Who should be helped/hurt?

In his book The Open Society and Its Enemies [free pdf 1, 2; Amazon] in Chapter 7 Section I, Karl Popper points out that since Plato most political philosophers have been doing political philosophy wrong. They have been asking the question “Who should rule?” This question presupposes that somebody should rule: somebody should have the final say. But any particular person or group can be mistaken and very often will be mistaken. So instead of asking “who should rule?” we should ask “How institutions can be arranged to stop bad or incompetent rulers from doing too much damage?” Political institutions in liberal democracies go some way to addressing the latter question and they could be improved but there is a related issue that I want to address.

In many political debates, it seems like the main question people want to ask is “who should be helped?” or “who should be hurt?” In the discussion in the wake of the financial crisis many people have been asking who they should lynch in order to prevent another crisis and most of them say that bankers, or short sellers, or some other financial institution should be destroyed or broken up or banned. In the dispute over global warming the mainstream position is that fossil fuel companies are evil and should be destroyed by virtuous environmentalists to help baby seals, polar bears and anyone living near the sea. I could name many other positions like this, but I won’t.

Every one of these positions takes for granted that some people should be helped and others should be hurt, but this is wrong. One problem with this kind of policy is that it involves ignoring the objections of the group who will be hurt or criticisms of the behaviour of those who will be helped. Another is that it almost always involves a cartoon version of morality that obscures the reasons why the group who will be hurt acts the way they do. So when it comes to fossil fuel companies and global warming, people ignore the fact that fossil fuel companies dig up fossil fuels and burn them so that we can have cheap electricity and cars and stuff like that, without which our lives would be a lot worse. By a lot worse I mean you would be dead or would never have been born in the first place because we wouldn’t have clean running water and stuff like that. Likewise, if we just say bankers are stupid or wicked then we can’t understand all of the problems that helped lead to the financial crisis, many of which were a result of actions taken by governments.

The final and most important reason is that there is no reason to think that hurting people is a good thing to do. Any problem can be solved by finding a new way of doing things that everybody prefers to what they were doing originally. We should want to solve problems that way. You might say something like “What if somebody wants something that it is impossible to deliver?” For example, it is not particularly desirable to get rid of fossil fuels in the absence of a better alternative but that’s what many people seem to want. If a person just doesn’t know how useful fossil fuels are then he will change his mind when he finds out. If he thinks that nature is somehow better than humans and if lots of people die it doesn’t matter, then we could point out that only humans can create new explanatory knowledge and so are more significant than the rest of nature. Human beings could spread life beyond the Earth by space travel and preserve it indefinitely, no other species can do that.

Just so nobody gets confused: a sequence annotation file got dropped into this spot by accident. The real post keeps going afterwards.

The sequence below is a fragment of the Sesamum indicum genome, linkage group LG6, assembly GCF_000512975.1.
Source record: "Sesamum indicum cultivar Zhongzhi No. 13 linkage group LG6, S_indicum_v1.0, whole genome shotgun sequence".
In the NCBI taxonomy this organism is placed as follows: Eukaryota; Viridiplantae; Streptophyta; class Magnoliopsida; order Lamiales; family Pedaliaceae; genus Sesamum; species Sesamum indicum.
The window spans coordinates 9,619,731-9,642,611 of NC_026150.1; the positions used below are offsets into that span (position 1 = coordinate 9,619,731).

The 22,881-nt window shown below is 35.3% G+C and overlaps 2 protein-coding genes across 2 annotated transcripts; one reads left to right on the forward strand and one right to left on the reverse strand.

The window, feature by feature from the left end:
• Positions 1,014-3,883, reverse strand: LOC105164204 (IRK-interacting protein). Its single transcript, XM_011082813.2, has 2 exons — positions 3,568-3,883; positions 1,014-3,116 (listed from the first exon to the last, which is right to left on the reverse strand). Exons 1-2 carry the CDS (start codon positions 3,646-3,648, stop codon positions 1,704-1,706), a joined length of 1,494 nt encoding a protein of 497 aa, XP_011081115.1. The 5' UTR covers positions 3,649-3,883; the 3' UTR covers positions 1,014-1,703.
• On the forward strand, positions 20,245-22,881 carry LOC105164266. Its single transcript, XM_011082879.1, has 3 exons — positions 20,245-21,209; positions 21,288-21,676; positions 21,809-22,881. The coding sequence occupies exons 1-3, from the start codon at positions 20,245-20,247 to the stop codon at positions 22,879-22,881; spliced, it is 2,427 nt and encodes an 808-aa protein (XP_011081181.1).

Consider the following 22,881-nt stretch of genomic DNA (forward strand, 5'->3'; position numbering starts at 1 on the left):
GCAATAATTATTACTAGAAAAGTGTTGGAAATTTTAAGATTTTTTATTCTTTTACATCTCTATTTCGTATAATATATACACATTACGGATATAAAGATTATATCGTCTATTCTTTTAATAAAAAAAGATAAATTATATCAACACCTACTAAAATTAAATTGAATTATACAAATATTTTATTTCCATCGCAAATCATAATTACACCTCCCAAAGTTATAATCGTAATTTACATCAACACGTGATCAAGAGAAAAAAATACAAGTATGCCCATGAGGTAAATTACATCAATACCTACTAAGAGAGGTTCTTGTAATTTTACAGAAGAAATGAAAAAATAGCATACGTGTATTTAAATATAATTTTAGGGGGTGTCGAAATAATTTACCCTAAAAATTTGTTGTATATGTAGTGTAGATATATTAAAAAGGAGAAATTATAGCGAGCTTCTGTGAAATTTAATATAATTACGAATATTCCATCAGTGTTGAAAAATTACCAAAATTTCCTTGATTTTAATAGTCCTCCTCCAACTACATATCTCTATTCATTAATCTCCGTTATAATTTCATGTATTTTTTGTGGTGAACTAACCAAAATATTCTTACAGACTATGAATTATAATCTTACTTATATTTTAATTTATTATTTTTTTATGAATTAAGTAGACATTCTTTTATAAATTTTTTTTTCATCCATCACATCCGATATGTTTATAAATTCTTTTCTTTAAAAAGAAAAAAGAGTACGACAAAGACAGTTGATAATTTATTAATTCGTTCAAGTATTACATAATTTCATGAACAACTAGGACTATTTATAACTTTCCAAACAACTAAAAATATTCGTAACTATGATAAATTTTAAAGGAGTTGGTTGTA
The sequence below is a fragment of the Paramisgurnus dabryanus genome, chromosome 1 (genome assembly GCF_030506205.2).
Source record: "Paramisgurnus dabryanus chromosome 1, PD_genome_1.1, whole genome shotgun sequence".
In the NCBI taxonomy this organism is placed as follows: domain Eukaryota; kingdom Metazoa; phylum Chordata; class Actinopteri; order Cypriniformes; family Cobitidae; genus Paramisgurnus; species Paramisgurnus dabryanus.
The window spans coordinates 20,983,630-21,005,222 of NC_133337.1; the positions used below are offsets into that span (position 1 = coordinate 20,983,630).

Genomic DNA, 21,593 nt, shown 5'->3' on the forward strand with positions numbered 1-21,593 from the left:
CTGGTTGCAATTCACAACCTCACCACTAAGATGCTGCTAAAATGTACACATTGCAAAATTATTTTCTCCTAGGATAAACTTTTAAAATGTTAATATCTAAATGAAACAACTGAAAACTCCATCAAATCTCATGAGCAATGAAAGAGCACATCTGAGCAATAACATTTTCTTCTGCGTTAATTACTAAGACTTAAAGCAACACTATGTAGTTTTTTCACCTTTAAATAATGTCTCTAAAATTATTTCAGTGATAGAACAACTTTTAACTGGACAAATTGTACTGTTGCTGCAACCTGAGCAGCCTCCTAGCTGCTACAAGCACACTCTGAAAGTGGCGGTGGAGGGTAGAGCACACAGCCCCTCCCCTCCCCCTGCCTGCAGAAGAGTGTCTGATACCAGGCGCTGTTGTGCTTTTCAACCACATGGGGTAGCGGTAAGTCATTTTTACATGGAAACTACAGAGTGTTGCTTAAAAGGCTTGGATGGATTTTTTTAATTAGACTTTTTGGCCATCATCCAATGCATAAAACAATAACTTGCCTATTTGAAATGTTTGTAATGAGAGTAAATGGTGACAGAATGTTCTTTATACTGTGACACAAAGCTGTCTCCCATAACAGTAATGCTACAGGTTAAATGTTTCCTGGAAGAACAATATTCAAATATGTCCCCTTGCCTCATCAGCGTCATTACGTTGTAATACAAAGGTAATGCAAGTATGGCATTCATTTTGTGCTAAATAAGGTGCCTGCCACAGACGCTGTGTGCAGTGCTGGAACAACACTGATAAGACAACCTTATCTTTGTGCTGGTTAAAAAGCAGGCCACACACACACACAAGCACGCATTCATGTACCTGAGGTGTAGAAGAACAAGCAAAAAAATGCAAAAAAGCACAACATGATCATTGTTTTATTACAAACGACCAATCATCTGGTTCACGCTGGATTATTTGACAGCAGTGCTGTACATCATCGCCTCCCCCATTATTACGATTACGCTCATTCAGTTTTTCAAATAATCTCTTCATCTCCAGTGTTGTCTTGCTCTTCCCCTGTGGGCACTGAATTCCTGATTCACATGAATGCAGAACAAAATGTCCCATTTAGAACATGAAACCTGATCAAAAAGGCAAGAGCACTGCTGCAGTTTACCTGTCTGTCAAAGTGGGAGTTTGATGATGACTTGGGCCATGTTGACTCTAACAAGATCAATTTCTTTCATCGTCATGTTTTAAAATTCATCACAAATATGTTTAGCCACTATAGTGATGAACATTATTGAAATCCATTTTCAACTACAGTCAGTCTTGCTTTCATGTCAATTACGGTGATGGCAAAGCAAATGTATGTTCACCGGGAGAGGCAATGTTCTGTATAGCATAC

But what about really bad people who want to kill other people, like Hamas, who want to kill all the Jews in Israel. The point of countering Hamas is to stop the bad stuff they want to do, and stopping Hamas is just a consequence of that broader goal. It is difficult to see how Hamas could survive abandoning the goal of destroying Israel because it’s not an open, adaptable institution that seeks new ideas. Any organisation that abandoned destroying Israel would be so different from Hamas as it now stands that it would have virtually nothing at all in common with it even if it had the same name. But I don’t really care whether Hamas exists or not.

UPDATE A reader has pointed out something important I didn’t say in the post. It may be rational to adopt a policy even if some group claims they will be hurt by that policy. This is the other side of not deciding policy on the basis of who will be helped or hurt. Slaveowners before the American Civil War claimed they would be hurt by not being allowed to take slaves into the territories. That doesn’t mean it was wrong for Lincoln to say they should be banned from taking slaves into the territories. What is needed is an explanation of what sorts of policies can be adopted even in the face of opposition. The relevant policies are policies that facilitate voluntary cooperation. Stopping the spread of slavery facilitated cooperation in the places to which slavery did not spread in a variety of ways. Black people would be less reluctant to deal with white people if they couldn’t be enslaved. Also, in places where slavery existed its preservation required the suppression of freedom of speech. White people could not talk to black people to teach them to read. People who disagreed with slavery couldn’t be allowed to speak or write partly because they were right and partly because slaveowners feared rebellion. And of course, black people couldn’t be allowed to say what they actually wanted because many would want the slaveowners to leave them alone, or might even want compensation for deprivation of liberty.

About conjecturesandrefutations
My name is Alan Forrester. I am interested in science and philosophy: especially David Deutsch, Ayn Rand, Karl Popper and William Godwin.

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